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Published Friday May 22nd, 2009 at 10:51am

Original Article by Jacquielynn Floyd

Michelle Hurst, facing the hardest task of her life, needed all the support she could get.

Instead, her best friend tried to talk her out of it.

"It was probably the hardest thing I've ever had to do," Michelle said."And she said, 'You're making the wrong decision.' "

Michelle was making the right decision. A single mother of two youngchildren, she was unexpectedly pregnant again. She decided to place thebaby with an adoptive family.

Her friend came around –eventually, she became a rock of support, staying with Michelle duringher delivery and hospital stay – but some women's friends and familiesdo not.

I cannot for the life of me understand why anyonewould find fault with such selflessness, but they sometimes do.

There's sometimes a disturbing undercurrent of bias out there, adisapproving snap judgment that supposes there's somethingdiscreditable in a young woman who could "give up her own baby."

Sadly, I have seen it, once or twice, in the courtroom. I saw it in thesickening 2001 case of an 8-year-old Hutchins girl who was rescuedafter years spent locked in a trailer-house closet, where she wasstarved, beaten and assaulted.

The little girl's mother,who was largely responsible for her torment, had actually placed herwith adoptive parents years earlier. But the mother's own family,fearful of the giving-up-your-own-baby stigma, badgered her intowithdrawing from the agreement, and into taking the child back.

The result was a gothic horror of a story, a sick case of abuse inwhich the only salvageable thread of hope is the fact that the girlsurvived, and has long since been reunited with the adoptive family.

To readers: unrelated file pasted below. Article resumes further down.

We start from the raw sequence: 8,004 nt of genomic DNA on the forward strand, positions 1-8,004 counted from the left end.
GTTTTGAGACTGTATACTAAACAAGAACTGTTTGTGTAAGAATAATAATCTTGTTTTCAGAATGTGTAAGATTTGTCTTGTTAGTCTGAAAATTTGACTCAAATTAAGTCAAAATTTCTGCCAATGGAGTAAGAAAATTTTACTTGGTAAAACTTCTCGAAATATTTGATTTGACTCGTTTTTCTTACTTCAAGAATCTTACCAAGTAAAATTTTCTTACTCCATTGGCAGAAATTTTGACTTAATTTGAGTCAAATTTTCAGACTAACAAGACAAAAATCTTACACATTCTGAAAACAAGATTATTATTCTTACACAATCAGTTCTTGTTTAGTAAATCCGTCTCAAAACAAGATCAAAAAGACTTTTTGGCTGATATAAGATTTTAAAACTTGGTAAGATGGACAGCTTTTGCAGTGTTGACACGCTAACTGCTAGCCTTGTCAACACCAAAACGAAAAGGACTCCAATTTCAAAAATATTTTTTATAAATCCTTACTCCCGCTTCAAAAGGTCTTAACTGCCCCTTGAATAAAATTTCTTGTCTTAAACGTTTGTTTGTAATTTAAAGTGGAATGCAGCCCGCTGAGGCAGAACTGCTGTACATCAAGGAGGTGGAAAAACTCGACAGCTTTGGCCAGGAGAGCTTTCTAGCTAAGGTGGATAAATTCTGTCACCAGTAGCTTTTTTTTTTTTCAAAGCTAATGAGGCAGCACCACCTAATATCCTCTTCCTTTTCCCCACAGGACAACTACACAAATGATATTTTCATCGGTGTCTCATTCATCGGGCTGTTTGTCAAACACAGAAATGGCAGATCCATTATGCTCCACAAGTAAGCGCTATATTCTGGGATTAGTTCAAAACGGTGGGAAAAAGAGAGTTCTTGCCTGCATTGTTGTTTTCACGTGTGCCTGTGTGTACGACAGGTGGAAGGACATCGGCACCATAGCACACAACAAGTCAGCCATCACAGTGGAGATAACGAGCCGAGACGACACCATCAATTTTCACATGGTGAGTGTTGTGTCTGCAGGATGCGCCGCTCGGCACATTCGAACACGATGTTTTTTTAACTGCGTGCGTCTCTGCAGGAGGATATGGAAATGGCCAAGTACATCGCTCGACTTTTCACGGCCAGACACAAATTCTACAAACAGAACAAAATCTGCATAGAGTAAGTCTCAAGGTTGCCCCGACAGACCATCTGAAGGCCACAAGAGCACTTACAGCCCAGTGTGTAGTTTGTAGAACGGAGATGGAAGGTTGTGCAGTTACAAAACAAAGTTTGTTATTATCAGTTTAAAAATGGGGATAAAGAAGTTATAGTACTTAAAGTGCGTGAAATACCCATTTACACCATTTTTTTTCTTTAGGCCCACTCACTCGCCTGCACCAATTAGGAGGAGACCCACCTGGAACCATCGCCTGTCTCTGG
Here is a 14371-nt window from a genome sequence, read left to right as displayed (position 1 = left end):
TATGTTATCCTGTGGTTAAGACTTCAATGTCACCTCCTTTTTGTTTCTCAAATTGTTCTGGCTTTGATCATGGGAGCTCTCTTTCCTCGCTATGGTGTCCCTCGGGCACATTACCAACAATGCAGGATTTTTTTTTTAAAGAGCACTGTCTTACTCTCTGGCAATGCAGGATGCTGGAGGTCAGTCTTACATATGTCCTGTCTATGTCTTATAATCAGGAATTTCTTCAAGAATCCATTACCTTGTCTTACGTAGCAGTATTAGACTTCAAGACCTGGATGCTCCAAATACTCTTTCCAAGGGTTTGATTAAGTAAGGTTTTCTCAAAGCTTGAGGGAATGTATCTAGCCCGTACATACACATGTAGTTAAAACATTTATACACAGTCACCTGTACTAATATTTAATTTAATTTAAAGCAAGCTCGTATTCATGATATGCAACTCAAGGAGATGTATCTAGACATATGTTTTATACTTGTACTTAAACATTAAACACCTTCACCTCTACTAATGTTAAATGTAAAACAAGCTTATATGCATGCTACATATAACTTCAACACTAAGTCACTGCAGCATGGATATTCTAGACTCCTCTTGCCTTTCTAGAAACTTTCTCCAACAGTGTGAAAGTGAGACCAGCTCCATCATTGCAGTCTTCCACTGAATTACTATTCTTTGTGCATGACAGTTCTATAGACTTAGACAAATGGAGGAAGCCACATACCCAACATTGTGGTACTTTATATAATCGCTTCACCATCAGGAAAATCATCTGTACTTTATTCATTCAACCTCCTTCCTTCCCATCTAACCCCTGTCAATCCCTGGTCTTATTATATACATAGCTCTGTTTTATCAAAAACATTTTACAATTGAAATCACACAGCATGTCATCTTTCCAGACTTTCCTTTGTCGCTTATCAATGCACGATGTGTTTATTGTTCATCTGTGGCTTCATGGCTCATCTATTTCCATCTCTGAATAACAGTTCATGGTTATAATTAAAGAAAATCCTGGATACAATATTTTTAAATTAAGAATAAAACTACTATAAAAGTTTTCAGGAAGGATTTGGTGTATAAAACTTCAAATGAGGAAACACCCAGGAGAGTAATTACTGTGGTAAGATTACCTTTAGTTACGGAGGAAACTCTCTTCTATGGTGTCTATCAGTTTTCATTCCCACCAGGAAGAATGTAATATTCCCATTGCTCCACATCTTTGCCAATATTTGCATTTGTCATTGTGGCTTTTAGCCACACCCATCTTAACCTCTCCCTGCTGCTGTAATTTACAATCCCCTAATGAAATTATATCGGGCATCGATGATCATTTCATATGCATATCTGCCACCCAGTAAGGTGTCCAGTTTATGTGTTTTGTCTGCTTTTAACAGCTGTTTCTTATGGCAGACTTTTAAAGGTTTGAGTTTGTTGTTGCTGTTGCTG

As a culture, I sometimes wonder why we don't do more to recognizeplacing an unexpected baby for adoption as an act of profound wisdom.

It's common ground between those who view abortion as a moral evil andthose who believe every child should be planned, loved and wanted.

Michelle worked with Fort Worth's venerable Edna Gladney Center, wherea new program provided her with additional post-delivery help.

With the help of a counselor in Gladney's year-old "Next Steps"program, she completed a training program in data entry and startedapplying for new jobs to help her better support her two olderchildren.

Funding for the program, which is largely abouthelping birth mothers learn to successfully manage their own lives, isoffered by the Dallas-based Council for Life.

"Everybodyknows about the baby, but what about the mother? What are her needs?"said council board member Fiona Richards. "She's the one we reallywanted to focus on."

I love this positive message. Whilesome groups who promote a pro-life agenda are out shouting at PlannedParenthood clients through bullhorns, this program is a triumph ofpragmatism over politics, of compassion over self-righteousness.

"We're not a political organization," Fiona said. "We're about support."

This view delivers on the frequently voiced but sometimes hollow mantraof the child's best interests, by offering supplemental support towomen who have chosen adoption.

They need it, saidGladney spokeswoman Jennifer Lanter, especially those who areoverwhelmed by the weight of their problems.

"It's notlike she's living in a vacuum, with just this pregnancy to thinkabout," Jennifer said. "About 85 percent of them have been through abreakup" with the baby's father, she said. "And their friends andfamily may be struggling with what they're doing."

NextSteps is helping other Gladney birth mothers earn their high schooldiplomas, look for jobs, further their educations. Two of them are nowin nursing school, said program coordinated Beth Cox.

Michelle's healthy baby boy, Asher, was born six weeks ago.

Placing him in his new mother's arms was so hard that Michelle, blinded by tears, fled from the room.

But she knows he is secure, happy and cherished by his parents. She put her child's welfare before her own.

That's the definition of maternal grace.